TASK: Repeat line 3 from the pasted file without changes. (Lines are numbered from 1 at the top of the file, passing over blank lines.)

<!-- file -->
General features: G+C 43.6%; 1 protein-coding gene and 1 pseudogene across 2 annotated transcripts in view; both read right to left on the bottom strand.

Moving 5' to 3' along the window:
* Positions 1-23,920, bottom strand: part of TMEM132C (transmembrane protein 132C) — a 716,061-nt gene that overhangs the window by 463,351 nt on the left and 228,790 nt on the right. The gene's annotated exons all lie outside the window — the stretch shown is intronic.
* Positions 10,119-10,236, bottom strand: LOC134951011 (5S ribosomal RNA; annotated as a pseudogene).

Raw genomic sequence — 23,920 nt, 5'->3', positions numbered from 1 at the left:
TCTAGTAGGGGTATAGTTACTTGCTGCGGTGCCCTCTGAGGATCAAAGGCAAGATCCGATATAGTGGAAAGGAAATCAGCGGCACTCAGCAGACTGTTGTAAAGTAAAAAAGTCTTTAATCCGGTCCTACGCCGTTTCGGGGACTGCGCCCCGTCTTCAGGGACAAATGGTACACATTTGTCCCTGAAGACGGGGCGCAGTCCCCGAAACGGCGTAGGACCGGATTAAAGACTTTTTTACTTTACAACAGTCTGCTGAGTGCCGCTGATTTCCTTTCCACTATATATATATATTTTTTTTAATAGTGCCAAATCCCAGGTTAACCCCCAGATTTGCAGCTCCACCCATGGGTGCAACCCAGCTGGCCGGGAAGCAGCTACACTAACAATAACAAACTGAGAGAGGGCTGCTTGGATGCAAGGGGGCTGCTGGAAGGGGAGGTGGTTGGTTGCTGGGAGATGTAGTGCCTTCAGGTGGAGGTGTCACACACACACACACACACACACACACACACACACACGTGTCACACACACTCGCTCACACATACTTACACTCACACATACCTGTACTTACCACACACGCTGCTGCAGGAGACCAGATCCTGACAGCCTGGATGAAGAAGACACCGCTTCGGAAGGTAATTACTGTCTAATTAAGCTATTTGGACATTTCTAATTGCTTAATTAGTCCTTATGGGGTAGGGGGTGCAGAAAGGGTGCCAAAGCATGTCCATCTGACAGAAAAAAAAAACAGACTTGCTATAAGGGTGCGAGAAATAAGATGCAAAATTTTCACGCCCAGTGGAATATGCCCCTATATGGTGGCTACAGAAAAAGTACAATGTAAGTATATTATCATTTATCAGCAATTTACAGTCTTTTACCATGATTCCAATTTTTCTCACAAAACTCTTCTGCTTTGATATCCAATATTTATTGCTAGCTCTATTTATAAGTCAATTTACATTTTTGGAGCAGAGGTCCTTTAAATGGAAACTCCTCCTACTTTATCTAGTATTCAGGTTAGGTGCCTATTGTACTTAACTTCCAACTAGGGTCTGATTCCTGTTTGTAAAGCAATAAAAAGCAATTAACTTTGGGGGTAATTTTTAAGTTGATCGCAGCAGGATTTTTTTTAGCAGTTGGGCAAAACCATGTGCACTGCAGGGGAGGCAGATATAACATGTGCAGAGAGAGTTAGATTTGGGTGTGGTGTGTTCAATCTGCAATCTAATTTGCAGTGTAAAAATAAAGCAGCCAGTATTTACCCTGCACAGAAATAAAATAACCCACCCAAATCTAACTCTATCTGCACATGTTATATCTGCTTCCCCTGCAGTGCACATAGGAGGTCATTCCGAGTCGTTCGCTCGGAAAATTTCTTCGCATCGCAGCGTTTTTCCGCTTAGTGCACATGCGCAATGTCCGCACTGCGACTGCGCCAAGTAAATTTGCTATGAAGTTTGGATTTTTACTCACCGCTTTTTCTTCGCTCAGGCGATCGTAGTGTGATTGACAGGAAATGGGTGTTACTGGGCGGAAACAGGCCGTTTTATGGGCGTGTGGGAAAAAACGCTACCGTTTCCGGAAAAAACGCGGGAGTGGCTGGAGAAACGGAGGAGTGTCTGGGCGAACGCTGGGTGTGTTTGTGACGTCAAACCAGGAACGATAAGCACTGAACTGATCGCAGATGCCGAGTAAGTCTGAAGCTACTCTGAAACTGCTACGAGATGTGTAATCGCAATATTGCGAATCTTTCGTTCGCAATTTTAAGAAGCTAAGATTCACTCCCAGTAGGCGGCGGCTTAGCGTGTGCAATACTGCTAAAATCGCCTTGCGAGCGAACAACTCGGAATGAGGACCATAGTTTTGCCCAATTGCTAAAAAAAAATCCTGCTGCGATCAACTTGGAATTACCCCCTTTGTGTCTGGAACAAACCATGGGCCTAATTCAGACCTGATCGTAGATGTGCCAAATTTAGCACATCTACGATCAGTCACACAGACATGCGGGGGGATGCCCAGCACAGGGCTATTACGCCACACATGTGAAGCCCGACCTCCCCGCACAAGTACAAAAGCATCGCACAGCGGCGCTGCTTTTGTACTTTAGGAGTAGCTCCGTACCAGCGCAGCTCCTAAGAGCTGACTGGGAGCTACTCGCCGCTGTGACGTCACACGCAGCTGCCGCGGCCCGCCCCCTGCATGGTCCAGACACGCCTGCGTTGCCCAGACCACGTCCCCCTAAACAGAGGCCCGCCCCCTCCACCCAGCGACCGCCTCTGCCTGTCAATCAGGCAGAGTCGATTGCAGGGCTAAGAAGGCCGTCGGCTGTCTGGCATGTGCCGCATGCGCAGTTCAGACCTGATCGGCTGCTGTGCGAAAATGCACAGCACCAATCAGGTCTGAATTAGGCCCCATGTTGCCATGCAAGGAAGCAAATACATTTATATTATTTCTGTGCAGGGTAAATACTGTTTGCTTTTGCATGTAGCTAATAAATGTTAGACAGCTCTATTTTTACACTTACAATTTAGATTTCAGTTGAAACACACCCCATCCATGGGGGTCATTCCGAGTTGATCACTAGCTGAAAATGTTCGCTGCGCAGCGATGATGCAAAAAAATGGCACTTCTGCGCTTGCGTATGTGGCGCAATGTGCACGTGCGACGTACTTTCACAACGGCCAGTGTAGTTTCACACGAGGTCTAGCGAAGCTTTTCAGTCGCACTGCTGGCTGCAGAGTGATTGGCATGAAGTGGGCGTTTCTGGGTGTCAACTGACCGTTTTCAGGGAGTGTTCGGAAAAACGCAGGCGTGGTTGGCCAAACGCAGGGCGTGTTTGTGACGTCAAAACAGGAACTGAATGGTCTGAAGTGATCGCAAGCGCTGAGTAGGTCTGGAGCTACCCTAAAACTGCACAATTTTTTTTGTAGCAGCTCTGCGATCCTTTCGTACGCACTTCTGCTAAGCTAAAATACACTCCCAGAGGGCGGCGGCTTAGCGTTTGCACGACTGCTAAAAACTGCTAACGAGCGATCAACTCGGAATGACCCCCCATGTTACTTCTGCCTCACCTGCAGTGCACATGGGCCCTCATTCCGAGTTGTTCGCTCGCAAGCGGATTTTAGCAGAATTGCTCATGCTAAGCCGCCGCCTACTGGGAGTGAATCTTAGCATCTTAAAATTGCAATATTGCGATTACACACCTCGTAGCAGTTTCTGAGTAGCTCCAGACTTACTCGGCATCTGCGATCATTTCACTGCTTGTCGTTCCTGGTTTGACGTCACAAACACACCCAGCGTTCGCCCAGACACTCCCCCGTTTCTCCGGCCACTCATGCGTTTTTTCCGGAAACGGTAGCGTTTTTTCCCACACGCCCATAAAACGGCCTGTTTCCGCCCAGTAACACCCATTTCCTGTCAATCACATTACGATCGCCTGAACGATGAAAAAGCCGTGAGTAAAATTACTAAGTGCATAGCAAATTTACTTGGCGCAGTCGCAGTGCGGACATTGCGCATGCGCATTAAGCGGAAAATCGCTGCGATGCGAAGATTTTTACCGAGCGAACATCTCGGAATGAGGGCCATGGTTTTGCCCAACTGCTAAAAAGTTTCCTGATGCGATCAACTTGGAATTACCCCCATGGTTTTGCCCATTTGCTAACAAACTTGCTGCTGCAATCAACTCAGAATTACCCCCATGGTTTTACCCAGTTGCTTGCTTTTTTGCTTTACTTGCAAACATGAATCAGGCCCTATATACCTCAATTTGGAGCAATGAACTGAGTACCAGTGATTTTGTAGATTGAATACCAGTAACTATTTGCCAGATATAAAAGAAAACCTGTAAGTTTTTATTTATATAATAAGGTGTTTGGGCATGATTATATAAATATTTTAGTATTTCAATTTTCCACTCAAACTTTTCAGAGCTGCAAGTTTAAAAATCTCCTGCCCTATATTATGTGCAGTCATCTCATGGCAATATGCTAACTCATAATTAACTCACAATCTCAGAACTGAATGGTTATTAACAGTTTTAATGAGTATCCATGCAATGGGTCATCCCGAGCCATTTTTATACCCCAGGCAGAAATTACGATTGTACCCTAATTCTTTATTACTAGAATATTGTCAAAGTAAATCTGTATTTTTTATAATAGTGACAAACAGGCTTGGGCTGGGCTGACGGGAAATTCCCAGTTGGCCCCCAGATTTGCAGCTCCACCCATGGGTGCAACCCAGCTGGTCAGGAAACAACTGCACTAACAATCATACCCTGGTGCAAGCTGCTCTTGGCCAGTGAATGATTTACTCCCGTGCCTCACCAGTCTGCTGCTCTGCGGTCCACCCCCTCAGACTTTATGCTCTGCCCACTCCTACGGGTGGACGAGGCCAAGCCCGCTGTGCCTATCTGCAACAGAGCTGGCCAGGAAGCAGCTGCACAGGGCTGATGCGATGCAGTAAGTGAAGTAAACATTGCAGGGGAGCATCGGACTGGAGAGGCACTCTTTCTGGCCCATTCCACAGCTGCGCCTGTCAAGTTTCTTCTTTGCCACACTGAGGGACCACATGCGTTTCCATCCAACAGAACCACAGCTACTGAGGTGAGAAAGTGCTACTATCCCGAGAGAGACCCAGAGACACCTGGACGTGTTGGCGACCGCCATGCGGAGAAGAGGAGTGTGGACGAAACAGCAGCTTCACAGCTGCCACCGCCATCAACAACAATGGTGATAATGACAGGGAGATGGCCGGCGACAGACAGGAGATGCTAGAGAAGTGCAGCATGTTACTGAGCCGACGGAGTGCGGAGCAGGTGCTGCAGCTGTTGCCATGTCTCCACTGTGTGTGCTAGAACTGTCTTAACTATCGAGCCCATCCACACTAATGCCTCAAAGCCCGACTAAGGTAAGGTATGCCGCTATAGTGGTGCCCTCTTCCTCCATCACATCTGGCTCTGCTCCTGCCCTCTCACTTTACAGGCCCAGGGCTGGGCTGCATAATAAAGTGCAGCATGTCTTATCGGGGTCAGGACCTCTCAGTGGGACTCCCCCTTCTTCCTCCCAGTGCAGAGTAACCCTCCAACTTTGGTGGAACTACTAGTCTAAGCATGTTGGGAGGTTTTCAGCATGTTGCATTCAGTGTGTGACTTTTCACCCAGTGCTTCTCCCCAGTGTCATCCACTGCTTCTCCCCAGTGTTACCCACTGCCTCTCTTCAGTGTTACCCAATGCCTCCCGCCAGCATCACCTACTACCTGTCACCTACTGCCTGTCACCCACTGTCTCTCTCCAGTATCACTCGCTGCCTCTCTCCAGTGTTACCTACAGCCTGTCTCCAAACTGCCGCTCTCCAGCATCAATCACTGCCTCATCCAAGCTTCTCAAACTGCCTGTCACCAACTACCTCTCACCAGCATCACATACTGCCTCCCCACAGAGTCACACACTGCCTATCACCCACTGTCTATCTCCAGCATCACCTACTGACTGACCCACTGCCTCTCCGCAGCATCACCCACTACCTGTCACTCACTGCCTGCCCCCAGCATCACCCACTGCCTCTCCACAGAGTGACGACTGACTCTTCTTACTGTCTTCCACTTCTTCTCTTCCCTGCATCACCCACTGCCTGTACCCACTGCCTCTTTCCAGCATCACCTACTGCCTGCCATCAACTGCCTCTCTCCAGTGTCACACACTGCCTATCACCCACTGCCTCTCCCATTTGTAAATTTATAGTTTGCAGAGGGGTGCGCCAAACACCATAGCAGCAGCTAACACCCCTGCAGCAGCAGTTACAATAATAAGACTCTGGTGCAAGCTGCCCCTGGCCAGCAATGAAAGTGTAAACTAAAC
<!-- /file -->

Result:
* Positions 1-23,920, bottom strand: part of TMEM132C (transmembrane protein 132C) — a 716,061-nt gene that overhangs the window by 463,351 nt on the left and 228,790 nt on the right. The gene's annotated exons all lie outside the window — the stretch shown is intronic.